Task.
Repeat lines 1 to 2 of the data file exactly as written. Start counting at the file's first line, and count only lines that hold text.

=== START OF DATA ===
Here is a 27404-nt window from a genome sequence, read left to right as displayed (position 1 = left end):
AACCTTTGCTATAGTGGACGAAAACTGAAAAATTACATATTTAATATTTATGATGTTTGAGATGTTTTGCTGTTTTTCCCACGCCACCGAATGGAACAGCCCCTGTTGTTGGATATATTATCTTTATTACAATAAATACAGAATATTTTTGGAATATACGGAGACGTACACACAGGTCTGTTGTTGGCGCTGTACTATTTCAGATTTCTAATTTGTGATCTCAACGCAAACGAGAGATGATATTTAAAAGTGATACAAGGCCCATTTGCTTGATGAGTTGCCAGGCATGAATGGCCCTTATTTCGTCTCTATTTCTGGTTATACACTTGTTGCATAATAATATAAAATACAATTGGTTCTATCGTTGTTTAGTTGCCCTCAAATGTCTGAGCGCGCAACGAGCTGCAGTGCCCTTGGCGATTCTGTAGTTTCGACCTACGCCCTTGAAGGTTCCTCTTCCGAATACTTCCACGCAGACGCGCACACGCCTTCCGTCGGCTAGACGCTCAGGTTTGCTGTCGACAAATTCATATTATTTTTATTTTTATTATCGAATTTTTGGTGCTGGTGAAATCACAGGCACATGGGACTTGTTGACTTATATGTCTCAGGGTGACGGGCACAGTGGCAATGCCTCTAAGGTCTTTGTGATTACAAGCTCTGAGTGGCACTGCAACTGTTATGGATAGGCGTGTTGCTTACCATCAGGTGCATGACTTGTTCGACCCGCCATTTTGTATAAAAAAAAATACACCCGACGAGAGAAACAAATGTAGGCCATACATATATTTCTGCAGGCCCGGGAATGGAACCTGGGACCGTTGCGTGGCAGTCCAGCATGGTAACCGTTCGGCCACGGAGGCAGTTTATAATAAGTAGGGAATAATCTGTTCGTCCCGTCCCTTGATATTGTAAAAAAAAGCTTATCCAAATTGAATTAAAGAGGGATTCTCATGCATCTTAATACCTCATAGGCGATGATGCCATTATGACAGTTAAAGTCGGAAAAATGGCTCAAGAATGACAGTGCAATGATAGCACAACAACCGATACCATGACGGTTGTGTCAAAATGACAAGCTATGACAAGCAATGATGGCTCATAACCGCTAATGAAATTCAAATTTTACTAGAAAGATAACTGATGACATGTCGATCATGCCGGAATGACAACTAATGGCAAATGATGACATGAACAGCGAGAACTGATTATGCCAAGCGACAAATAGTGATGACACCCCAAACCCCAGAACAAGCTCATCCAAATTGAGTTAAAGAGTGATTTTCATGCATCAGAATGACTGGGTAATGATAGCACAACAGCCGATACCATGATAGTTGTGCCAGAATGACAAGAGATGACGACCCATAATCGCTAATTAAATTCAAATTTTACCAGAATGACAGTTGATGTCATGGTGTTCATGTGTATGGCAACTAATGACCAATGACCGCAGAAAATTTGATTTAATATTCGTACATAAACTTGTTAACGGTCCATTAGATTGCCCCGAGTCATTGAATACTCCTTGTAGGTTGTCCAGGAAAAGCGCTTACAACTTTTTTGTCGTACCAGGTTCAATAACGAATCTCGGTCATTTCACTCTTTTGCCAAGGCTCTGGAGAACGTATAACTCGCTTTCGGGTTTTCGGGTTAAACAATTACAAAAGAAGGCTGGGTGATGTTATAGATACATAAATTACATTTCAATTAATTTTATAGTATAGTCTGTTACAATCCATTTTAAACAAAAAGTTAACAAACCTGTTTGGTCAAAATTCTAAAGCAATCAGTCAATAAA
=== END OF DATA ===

Here is a 27404-nt window from a genome sequence, read left to right as displayed (position 1 = left end):
AACCTTTGCTATAGTGGACGAAAACTGAAAAATTACATATTTAATATTTATGATGTTTGAGATGTTTTGCTGTTTTTCCCACGCCACCGAATGGAACAGCCCCTGTTGTTGGATATATTATCTTTATTACAATAAATACAGAATATTTTTGGAATATACGGAGACGTACACACAGGTCTGTTGTTGGCGCTGTACTATTTCAGATTTCTAATTTGTGATCTCAACGCAAACGAGAGATGATATTTAAAAGTGATACAAGGCCCATTTGCTTGATGAGTTGCCAGGCATGAATGGCCCTTATTTCGTCTCTATTTCTGGTTATACACTTGTTGCATAATAATATAAAATACAATTGGTTCTATCGTTGTTTAGTTGCCCTCAAATGTCTGAGCGCGCAACGAGCTGCAGTGCCCTTGGCGATTCTGTAGTTTCGACCTACGCCCTTGAAGGTTCCTCTTCCGAATACTTCCACGCAGACGCGCACACGCCTTCCGTCGGCTAGACGCTCAGGTTTGCTGTCGACAAATTCATATTATTTTTATTTTTATTATCGAATTTTTGGTGCTGGTGAAATCACAGGCACATGGGACTTGTTGACTTATATGTCTCAGGGTGACGGGCACAGTGGCAATGCCTCTAAGGTCTTTGTGATTACAAGCTCTGAGTGGCACTGCAACTGTTATGGATAGGCGTGTTGCTTACCATCAGGTGCATGACTTGTTCGACCCGCCATTTTGTATAAAAAAAAATACACCCGACGAGAGAAACAAATGTAGGCCATACATATATTTCTGCAGGCCCGGGAATGGAACCTGGGACCGTTGCGTGGCAGTCCAGCATGGTAACCGTTCGGCCACGGAGGCAGTTTATAATAAGTAGGGAATAATCTGTTCGTCCCGTCCCTTGATATTGTAAAAAAAAGCTTATCCAAATTGAATTAAAGAGGGATTCTCATGCATCTTAATACCTCATAGGCGATGATGCCATTATGACAGTTAAAGTCGGAAAAATGGCTCAAGAATGACAGTGCAATGATAGCACAACAACCGATACCATGACGGTTGTGTCAAAATGACAAGCTATGACAAGCAATGATGGCTCATAACCGCTAATGAAATTCAAATTTTACTAGAAAGATAACTGATGACATGTCGATCATGCCGGAATGACAACTAATGGCAAATGATGACATGAACAGCGAGAACTGATTATGCCAAGCGACAAATAGTGATGACACCCCAAACCCCAGAACAAGCTCATCCAAATTGAGTTAAAGAGTGATTTTCATGCATCAGAATGACTGGGTAATGATAGCACAACAGCCGATACCATGATAGTTGTGCCAGAATGACAAGAGATGACGACCCATAATCGCTAATTAAATTCAAATTTTACCAGAATGACAGTTGATGTCATGGTGTTCATGTGTATGGCAACTAATGACCAATGACCGCAGAAAATTTGATTTAATATTCGTACATAAACTTGTTAACGGTCCATTAGATTGCCCCGAGTCATTGAATACTCCTTGTAGGTTGTCCAGGAAAAGCGCTTACAACTTTTTTGTCGTACCAGGTTCAATAACGAATCTCGGTCATTTCACTCTTTTGCCAAGGCTCTGGAGAACGTATAACTCGCTTTCGGGTTTTCGGGTTAAACAATTACAAAAGAAGGCTGGGTGATGTTATAGATACATAAATTACATTTCAATTAATTTTATAGTATAGTCTGTTACAATCCATTTTAAACAAAAAGTTAACAAACCTGTTTGGTCAAAATTCTAAAGCAATCAGTCAATAAA